Have we become too picky? Or too ignorant? Or are we just blind? Have we become people that only pretend to be longing for a relationship but secretly prefer to be on their own? Because it’s easier and effortless, it doesn’t require any compromises, and it’s safe? Or is it because we don’t need to shave our pubic hair that often? Convenience. Comfortableness. Security. Laziness.

I travel a lot and rarely stay in one place for longer than a couple of months, so my family and friends always blame my lifestyle for not having been in a stable, long-term relationship for quite some time.

I thought about it but when I took into account those friends of mine that have been living in the same place for years yet are still alone, I realized there’s more to this.

So what is it? Why are we single?

One of the reasons must be the past. Many of us had nasty and painful experiences, and fixing a broken heart isn’t a walk in the park and takes a long time, so we’ve become more cautious and reluctant to get into anything that could potentially hurt us. And for those, who only had these dreadful experiences and no positive ones, it’s not as easy to change the I’ll-never-find-love-and-die-alone mentality to an I’m-an-open-book-let’s-make-babies attitude.

I consider myself lucky because even though I haven’t had a proper boyfriend in years, I was fortunate enough to have had healthy and loving relationships in the past, so I know what it feels like to be in one and what I’m looking for. (Don’t worry that one of these loves happened seventeen years ago, it burned into my memory forever.)

I’m an unconventional person in many aspects of life, but when it comes to relationships and love, I’m probably more traditional than anyone from the same age range and background. I believe in love, and I think that no one ever should settle for anything less and be in a relationship just for the sake of not being alone. To me, being together with someone I’m not in love with is a burden and it feels suffocating.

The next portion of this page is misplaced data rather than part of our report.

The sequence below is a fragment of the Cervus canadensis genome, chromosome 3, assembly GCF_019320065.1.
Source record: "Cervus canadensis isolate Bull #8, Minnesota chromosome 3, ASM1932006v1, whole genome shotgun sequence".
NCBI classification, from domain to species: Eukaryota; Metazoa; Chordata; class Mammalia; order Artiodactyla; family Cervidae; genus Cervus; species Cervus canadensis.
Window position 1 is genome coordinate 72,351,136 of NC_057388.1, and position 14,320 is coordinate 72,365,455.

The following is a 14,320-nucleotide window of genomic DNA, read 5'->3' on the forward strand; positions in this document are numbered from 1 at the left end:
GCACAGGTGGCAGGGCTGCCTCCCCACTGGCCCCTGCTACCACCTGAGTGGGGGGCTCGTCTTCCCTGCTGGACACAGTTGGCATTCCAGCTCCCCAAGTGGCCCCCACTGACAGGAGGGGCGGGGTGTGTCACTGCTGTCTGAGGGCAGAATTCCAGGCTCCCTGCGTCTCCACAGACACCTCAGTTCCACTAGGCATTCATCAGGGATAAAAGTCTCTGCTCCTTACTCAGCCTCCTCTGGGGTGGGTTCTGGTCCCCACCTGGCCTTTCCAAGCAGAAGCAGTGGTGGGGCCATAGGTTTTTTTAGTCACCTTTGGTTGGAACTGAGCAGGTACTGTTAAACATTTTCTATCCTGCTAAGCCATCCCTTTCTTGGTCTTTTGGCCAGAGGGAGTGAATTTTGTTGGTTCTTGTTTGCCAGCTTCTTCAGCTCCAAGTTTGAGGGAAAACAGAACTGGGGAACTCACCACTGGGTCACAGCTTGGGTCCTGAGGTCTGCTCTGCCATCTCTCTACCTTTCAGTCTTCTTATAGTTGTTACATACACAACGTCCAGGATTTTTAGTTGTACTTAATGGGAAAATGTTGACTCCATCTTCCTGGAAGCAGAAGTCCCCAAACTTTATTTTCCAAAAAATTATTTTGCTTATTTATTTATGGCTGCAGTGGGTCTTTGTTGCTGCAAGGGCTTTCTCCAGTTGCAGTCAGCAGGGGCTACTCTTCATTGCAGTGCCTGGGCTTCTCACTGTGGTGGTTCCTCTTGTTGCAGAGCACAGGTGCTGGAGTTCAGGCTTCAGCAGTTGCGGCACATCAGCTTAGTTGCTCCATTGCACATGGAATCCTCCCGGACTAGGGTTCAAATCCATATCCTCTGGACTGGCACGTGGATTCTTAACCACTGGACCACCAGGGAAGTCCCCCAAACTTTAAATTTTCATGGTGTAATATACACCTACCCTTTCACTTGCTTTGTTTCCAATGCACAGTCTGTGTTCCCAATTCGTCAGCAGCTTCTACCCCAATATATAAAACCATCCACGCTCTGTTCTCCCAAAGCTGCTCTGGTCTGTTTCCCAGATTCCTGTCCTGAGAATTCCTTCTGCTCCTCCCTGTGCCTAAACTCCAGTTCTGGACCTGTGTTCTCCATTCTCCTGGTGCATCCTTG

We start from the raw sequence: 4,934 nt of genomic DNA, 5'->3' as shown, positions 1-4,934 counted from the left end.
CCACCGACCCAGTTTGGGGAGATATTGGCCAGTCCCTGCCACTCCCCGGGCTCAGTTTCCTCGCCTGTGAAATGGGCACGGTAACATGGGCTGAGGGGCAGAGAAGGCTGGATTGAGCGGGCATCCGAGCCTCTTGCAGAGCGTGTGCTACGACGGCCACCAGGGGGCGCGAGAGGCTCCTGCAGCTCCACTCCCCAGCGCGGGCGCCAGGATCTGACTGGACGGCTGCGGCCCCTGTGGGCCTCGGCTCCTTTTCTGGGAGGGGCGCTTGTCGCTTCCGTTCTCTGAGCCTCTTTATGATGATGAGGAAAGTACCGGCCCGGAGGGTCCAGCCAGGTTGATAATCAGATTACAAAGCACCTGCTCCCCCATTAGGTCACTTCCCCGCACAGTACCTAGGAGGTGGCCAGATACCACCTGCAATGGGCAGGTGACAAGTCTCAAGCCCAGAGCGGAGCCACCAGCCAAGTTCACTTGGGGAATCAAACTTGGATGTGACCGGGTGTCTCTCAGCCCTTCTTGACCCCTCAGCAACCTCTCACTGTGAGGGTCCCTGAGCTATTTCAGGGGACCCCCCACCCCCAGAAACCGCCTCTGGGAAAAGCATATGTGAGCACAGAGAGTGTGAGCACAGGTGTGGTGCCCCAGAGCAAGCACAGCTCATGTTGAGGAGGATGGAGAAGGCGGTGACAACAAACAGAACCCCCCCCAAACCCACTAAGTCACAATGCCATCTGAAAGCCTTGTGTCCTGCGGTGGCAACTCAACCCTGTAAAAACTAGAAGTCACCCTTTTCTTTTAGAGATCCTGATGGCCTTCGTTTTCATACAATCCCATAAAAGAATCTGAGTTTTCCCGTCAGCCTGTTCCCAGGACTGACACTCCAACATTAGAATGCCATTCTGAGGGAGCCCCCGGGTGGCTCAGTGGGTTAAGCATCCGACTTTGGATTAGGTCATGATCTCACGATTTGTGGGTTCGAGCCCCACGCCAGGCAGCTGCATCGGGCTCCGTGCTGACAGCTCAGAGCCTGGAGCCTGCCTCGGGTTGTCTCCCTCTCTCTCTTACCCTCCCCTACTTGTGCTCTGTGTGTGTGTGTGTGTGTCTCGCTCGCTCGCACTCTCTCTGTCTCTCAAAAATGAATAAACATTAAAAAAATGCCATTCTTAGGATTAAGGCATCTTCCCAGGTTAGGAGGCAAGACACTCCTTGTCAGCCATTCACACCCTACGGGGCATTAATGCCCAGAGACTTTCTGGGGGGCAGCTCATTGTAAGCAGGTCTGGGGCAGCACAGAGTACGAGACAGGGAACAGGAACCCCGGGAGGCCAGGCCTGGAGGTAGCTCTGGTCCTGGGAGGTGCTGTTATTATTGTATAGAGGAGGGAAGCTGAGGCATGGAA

I want spark and passion and laughters that shake my whole body, butterflies and fireworks, long gazes in the eyes, hugs so tight I can’t breathe, and rose-colored glasses. And as an eternal optimist, I’m convinced that we all find true love sooner or later, but I’m not surprised that it’s difficult to find someone that sweeps you off your feet.

Although there are a lot of free “catches” out there, we don’t always bump into each other. And not everyone suits everyone and the chance to encounter a right fit is getting slimmer and slimmer as we age. Meeting new people used to be easy when we were in college. Not only because we had an infinite pool to choose from but also because we had the opportunity to meet on a regular basis and were forced to talk to each other, at the very least in class. So we had the time and “setting” to get to know one another and pick accordingly.

As life got more complicated growing up, so did meeting somebody – I can’t deny that. But we can either whine about it or do something. In case you don’t belong to that one percent that meets “The One” on a subway ride, you won’t fall in love if you don’t go out there to see people, and loneliness will become the norm. So my advice: move that sexy ass of yours and increase your odds.